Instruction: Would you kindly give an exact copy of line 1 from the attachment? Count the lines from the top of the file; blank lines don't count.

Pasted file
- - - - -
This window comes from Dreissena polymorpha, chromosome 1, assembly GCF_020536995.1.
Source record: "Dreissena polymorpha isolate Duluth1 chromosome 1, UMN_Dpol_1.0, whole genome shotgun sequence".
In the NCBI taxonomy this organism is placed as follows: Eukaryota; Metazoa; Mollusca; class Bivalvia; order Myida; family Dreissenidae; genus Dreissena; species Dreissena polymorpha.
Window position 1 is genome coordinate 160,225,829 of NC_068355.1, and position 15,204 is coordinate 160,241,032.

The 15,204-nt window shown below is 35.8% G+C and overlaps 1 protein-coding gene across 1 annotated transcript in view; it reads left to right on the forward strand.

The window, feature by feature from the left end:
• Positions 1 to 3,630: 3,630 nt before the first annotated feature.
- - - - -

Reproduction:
This window comes from Dreissena polymorpha, chromosome 1, assembly GCF_020536995.1.